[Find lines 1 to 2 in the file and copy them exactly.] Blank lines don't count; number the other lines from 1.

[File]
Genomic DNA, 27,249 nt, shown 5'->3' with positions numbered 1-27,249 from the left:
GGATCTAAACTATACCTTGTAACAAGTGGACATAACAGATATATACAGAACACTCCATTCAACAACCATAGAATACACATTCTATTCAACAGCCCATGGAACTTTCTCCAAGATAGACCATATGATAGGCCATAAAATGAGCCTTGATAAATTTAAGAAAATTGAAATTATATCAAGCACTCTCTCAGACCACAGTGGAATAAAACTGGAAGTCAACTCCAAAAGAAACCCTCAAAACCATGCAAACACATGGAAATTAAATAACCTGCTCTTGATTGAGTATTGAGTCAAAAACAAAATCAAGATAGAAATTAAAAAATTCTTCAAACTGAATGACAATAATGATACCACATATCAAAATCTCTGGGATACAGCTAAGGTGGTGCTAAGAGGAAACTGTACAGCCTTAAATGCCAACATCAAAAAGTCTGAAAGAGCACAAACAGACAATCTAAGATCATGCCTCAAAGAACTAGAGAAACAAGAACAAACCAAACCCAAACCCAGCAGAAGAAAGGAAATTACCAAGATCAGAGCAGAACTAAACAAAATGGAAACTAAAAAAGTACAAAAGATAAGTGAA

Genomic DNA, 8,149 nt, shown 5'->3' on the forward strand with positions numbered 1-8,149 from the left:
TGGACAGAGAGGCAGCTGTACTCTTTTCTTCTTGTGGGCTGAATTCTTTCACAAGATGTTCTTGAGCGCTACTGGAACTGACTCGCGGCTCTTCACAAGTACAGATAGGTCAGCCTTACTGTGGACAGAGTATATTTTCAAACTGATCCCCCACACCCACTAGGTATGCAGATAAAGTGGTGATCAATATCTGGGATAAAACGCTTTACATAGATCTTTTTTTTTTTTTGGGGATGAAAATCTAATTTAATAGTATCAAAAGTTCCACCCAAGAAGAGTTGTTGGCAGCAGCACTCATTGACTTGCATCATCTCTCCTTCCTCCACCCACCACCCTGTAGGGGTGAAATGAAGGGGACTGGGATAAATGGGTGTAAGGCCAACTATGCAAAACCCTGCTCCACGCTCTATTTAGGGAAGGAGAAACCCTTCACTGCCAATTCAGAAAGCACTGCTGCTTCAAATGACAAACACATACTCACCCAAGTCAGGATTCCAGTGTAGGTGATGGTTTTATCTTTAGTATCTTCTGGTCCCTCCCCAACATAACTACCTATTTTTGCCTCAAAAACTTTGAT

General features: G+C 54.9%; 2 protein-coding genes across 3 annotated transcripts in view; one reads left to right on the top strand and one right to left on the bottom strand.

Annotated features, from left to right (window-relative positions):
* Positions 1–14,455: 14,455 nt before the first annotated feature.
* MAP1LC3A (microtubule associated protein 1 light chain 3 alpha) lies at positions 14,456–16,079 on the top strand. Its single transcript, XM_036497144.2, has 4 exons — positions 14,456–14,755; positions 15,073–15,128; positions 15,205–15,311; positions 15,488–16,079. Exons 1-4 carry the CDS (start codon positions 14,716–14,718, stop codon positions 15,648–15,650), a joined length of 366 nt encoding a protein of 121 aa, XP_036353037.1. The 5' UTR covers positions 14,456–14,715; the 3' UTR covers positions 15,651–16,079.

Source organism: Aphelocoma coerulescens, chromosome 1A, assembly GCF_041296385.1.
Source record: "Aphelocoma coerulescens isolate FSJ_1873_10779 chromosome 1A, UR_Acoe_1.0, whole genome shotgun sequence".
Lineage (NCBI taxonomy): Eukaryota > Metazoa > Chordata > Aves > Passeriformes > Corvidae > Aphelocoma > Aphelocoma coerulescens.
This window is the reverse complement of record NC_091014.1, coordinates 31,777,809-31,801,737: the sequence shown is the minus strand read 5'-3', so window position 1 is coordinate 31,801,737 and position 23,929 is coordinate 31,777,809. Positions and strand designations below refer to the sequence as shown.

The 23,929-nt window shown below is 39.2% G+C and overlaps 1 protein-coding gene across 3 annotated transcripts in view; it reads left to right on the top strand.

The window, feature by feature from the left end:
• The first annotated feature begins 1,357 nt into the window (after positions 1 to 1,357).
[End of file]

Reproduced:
Genomic DNA, 27,249 nt, shown 5'->3' with positions numbered 1-27,249 from the left:
GGATCTAAACTATACCTTGTAACAAGTGGACATAACAGATATATACAGAACACTCCATTCAACAACCATAGAATACACATTCTATTCAACAGCCCATGGAACTTTCTCCAAGATAGACCATATGATAGGCCATAAAATGAGCCTTGATAAATTTAAGAAAATTGAAATTATATCAAGCACTCTCTCAGACCACAGTGGAATAAAACTGGAAGTCAACTCCAAAAGAAACCCTCAAAACCATGCAAACACATGGAAATTAAATAACCTGCTCTTGATTGAGTATTGAGTCAAAAACAAAATCAAGATAGAAATTAAAAAATTCTTCAAACTGAATGACAATAATGATACCACATATCAAAATCTCTGGGATACAGCTAAGGTGGTGCTAAGAGGAAACTGTACAGCCTTAAATGCCAACATCAAAAAGTCTGAAAGAGCACAAACAGACAATCTAAGATCATGCCTCAAAGAACTAGAGAAACAAGAACAAACCAAACCCAAACCCAGCAGAAGAAAGGAAATTACCAAGATCAGAGCAGAACTAAACAAAATGGAAACTAAAAAAGTACAAAAGATAAGTGAA